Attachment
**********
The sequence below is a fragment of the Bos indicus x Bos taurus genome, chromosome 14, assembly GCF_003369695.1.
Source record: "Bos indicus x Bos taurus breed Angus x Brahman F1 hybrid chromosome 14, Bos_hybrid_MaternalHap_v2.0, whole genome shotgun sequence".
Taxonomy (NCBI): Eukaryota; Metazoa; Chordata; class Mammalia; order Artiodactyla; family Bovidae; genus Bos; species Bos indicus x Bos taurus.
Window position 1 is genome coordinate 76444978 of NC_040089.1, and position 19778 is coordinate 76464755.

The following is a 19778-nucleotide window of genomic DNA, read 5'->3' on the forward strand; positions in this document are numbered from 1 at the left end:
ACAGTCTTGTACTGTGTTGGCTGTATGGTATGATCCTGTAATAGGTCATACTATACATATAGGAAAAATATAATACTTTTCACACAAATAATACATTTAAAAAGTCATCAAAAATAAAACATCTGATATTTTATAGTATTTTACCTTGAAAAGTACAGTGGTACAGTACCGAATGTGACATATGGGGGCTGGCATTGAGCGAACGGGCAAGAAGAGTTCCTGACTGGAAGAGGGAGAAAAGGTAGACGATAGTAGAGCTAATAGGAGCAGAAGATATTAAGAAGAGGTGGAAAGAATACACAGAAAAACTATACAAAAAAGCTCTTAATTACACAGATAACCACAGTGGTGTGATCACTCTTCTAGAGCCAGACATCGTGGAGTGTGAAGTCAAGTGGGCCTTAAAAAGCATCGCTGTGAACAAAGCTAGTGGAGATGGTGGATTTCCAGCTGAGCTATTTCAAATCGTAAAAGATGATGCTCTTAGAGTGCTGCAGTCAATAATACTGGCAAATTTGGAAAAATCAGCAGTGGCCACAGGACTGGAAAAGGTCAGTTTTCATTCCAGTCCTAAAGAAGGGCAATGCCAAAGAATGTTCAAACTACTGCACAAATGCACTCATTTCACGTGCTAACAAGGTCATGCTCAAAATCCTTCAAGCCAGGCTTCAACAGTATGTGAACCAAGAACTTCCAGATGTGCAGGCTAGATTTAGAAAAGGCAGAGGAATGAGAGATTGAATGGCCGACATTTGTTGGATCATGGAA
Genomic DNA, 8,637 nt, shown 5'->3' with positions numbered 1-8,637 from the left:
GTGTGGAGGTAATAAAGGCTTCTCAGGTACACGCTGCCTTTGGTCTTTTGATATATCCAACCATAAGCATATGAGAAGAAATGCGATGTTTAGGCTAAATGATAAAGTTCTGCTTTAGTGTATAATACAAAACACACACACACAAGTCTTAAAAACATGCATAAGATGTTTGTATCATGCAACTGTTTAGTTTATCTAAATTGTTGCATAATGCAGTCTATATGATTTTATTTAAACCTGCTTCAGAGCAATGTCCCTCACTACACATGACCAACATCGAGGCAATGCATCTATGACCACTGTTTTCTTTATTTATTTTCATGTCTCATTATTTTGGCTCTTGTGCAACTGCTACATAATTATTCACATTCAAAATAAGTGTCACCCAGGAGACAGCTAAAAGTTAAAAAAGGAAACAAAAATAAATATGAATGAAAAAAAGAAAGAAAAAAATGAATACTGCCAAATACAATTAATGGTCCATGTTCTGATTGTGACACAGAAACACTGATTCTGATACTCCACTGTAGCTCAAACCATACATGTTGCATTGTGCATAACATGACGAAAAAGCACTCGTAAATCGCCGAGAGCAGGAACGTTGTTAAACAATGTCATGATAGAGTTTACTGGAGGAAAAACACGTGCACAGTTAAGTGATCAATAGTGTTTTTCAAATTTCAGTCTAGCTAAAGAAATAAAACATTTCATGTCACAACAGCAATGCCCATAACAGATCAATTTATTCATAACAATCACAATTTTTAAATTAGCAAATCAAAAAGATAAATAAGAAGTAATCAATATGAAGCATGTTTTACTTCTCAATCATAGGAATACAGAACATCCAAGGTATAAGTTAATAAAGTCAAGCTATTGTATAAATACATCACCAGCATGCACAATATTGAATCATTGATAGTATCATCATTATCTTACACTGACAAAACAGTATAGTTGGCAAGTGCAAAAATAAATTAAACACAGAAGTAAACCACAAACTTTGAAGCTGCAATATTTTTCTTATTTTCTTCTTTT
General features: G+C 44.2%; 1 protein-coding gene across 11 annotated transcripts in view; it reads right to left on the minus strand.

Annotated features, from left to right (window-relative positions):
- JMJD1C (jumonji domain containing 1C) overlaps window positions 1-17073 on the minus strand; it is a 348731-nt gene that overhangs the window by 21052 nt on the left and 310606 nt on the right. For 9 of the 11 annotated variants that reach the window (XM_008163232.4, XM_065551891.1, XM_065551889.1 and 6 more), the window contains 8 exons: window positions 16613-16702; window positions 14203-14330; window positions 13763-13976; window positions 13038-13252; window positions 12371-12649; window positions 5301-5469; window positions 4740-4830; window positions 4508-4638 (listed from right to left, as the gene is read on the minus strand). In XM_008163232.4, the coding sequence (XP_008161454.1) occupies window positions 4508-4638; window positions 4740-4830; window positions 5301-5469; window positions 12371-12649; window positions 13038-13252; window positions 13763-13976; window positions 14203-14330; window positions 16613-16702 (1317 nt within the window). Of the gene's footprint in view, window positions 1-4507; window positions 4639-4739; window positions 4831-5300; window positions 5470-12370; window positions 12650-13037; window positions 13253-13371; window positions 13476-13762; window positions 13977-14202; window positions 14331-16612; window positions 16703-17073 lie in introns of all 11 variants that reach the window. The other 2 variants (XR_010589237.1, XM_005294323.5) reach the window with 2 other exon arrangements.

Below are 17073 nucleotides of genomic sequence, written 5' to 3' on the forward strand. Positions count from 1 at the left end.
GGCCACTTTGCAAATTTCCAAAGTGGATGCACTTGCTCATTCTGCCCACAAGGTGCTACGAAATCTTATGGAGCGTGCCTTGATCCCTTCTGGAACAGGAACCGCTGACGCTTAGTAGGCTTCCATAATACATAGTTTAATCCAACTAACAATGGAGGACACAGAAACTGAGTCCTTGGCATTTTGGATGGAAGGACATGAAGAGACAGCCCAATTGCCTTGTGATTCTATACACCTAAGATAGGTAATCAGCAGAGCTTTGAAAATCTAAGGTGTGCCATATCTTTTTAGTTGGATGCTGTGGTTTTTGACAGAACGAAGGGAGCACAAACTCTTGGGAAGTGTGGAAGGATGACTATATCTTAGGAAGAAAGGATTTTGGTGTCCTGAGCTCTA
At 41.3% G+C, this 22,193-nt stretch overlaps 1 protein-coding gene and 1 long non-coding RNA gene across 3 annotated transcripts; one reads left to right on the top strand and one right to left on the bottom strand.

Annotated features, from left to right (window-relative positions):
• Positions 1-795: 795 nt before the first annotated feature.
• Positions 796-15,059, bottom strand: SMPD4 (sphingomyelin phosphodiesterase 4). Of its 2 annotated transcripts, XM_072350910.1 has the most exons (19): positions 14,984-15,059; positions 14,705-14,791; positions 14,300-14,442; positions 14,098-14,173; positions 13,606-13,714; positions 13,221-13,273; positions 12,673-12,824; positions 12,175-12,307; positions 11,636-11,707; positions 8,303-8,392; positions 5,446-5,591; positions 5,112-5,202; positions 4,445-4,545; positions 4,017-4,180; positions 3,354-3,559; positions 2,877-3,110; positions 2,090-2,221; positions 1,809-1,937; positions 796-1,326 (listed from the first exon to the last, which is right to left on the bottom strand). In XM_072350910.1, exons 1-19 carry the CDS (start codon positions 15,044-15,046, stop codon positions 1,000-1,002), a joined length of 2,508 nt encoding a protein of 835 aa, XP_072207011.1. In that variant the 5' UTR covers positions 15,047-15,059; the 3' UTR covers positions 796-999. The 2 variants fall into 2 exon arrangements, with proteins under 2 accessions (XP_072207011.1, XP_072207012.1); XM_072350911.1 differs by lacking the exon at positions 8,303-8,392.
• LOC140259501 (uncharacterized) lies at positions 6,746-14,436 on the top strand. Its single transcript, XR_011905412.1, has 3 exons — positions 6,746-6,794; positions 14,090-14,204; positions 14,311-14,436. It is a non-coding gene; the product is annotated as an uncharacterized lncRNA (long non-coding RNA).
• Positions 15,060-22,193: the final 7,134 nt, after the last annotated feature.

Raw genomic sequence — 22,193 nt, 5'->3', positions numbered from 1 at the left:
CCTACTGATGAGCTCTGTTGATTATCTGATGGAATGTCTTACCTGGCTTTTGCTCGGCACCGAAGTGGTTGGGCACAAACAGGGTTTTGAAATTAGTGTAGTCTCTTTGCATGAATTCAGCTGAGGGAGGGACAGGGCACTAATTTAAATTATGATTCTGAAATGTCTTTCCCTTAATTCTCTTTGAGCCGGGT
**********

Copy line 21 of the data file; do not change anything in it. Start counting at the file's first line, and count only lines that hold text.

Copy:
CCTACTGATGAGCTCTGTTGATTATCTGATGGAATGTCTTACCTGGCTTTTGCTCGGCACCGAAGTGGTTGGGCACAAACAGGGTTTTGAAATTAGTGTAGTCTCTTTGCATGAATTCAGCTGAGGGAGGGACAGGGCACTAATTTAAATTATGATTCTGAAATGTCTTTCCCTTAATTCTCTTTGAGCCGGGT